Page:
Looking for the historical charm and intimacy of a French village on the Channel Coast? Look no further than the picturesque hamlet of Honfleur in Normandy.
Honfleur is one of France’s most visited sites—and with good reason. Renowned for its tall buildings and ancient port, it marks the spot where the Seine River meets the sea. A town of some 9,000 inhabitants, Honfleur is situated astride the river opposite the modern commercial shipping center of Le Havre. This fortunate location has made it an important seaside village since the Middle Ages.
In more modern times, Honfleur has made a name for itself as one of the homes of early French Impressionist artists. Many of the big names of the genre (Gustave Courbet, Claude Monet and Eugène Boudin) painted here. In fact, it was here that Boudin shared his skill of painting outside under open skies with the young, talented Monet. Eventually, these artists founded the École de Honfleur (Honfleur School) here, bringing Impressionism full-scale and making this little town a painter’s inspiration for generations to come.
Besides admiring Honfleur for its beautiful landscapes, here are three must-see attractions to enjoy if you make a stop in this charming town.
Artist Eugène Boudin, nicknamed “King of the Skies,” was actually born in Honfleur, so it’s no surprise that his hometown also boasts a large collection of his art in a museum of his own name. With more than 100 works of art from his oeuvre, the Eugène Boudin Museum nicely balances this collection with works of his protégé Claude Monet, as well as Johan Jongkind, Gustave Courbet and Jean-François Millet.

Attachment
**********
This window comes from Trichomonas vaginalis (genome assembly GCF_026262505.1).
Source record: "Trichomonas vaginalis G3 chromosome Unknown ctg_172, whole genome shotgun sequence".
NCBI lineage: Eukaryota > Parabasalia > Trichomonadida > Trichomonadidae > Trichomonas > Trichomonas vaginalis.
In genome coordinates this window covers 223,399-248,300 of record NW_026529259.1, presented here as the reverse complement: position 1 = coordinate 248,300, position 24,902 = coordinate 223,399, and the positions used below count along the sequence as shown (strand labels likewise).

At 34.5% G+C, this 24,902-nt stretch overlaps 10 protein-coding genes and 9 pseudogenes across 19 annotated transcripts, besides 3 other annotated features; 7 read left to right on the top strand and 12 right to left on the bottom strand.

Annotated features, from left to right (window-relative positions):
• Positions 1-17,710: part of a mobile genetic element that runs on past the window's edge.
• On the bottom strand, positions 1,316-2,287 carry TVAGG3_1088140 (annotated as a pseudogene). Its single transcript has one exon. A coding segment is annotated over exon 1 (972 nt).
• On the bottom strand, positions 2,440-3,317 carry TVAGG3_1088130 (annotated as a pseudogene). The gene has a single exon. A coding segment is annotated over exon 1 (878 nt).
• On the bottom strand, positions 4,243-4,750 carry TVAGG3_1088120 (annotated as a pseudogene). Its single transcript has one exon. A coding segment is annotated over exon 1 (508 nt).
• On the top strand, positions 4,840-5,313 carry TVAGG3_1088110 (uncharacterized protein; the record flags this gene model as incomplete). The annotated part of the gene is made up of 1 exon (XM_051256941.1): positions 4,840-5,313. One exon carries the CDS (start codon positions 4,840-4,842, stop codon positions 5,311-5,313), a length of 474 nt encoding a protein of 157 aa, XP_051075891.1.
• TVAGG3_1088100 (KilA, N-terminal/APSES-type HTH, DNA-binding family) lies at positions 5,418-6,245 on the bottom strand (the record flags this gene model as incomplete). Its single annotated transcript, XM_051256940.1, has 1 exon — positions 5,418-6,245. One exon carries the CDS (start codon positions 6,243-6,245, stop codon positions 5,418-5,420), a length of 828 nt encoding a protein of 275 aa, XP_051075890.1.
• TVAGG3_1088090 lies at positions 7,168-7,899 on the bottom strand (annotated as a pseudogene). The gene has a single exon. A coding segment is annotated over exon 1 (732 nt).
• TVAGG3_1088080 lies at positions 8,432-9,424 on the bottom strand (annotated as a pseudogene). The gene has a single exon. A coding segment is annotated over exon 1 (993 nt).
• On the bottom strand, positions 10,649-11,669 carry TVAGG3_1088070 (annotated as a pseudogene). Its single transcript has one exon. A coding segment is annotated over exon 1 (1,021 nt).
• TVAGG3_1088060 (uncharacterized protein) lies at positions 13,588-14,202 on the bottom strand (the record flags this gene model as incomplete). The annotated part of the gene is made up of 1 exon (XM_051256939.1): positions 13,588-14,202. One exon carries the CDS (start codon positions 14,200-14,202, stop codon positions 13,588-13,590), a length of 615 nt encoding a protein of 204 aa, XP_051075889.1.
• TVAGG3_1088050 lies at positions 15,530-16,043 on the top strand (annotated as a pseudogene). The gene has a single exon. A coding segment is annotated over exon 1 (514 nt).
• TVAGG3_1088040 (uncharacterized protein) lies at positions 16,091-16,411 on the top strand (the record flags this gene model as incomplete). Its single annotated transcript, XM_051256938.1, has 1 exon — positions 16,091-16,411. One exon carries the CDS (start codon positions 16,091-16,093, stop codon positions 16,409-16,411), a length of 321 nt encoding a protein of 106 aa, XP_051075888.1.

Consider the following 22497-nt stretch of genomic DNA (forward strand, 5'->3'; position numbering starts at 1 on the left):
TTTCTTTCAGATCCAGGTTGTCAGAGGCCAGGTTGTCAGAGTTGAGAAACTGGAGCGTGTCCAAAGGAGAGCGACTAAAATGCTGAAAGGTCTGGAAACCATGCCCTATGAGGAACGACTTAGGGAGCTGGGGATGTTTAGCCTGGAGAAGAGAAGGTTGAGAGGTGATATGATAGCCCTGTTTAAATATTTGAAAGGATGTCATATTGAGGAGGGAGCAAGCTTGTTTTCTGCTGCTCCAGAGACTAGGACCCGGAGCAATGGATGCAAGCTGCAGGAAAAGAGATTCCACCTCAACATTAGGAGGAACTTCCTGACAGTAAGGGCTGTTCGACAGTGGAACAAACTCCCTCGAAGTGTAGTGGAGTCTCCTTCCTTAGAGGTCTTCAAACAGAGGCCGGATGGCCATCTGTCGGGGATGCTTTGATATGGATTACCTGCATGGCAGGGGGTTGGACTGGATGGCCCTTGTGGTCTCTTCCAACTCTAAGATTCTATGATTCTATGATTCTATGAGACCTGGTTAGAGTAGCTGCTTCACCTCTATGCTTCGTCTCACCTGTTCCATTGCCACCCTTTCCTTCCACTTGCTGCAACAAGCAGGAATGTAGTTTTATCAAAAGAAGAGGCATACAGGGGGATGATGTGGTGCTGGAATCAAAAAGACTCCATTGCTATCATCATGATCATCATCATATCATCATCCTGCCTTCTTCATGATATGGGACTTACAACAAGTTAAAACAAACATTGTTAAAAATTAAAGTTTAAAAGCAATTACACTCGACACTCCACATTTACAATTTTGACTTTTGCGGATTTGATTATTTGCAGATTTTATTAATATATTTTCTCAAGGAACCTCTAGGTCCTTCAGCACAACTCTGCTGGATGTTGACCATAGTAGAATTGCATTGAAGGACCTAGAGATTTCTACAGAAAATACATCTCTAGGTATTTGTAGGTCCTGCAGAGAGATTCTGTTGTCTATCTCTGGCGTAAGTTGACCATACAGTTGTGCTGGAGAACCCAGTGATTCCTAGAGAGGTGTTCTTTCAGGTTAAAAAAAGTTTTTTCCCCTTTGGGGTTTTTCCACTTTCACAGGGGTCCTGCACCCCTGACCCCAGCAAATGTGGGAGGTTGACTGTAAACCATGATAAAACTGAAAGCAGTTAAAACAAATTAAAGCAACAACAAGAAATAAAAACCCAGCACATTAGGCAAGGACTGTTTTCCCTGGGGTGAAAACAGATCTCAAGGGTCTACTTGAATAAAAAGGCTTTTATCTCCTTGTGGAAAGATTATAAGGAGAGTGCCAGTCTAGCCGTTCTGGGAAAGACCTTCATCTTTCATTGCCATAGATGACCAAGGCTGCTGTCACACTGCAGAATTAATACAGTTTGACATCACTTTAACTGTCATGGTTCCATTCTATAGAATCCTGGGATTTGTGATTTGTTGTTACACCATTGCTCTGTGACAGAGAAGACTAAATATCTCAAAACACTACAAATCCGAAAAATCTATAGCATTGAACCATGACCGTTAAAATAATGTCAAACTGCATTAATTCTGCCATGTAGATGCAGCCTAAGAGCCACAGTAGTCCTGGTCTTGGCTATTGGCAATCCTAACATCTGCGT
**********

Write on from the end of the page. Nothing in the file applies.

Want to get a glimpse of Honfleur from right here in the U.S.? Some of Monet’s paintings of Honfleur and other landscapes in Normandy are on display at the Museum of Fine Arts in Boston.
France’s largest wooden church, St. Catherine’s was built in 1466 and contains some of the nation’s oldest surviving artifacts, artworks and craftsmanship. It was constructed by locals with experience in naval shipbuilding—travelers often remark that when viewed from the inside, the church resembles a ship’s hull. The second nave was built in the 16th century in a more conventional Gothic style.
The church was dedicated to Saint Catherine of Alexandria, whose sculpture adorns the porch of the clock-faced bell tower separating the church’s naves. The tower was originally built apart from the main church to keep it from burning if the tower were struck by lightning. An image of the tower was later captured on canvas by Boudin.
Meaning “The Old Dock,” Le Vieux Bassin was built in 1681 by French naval officer Abraham Duquesne as a loading dock for ships trading with Canada, the West Indies, Africa and the Azores, making Honfleur a major port in France. The large stone buildings on Quai Saint-Étienne, narrow wooden houses on Quai Sainte-Catherine and 18th-century Jacobean-style Lieutenancy at the old harbor’s port of entry captured the imagination of countless French painters.
Now lined with waterside restaurants and cafés, Le Vieux Bassin is a favorite for seafood, coffee and other fine foods. Take a stroll along the boardwalk at night to get a glimpse of the carousel’s lights reflecting off the Seine’s dark waters.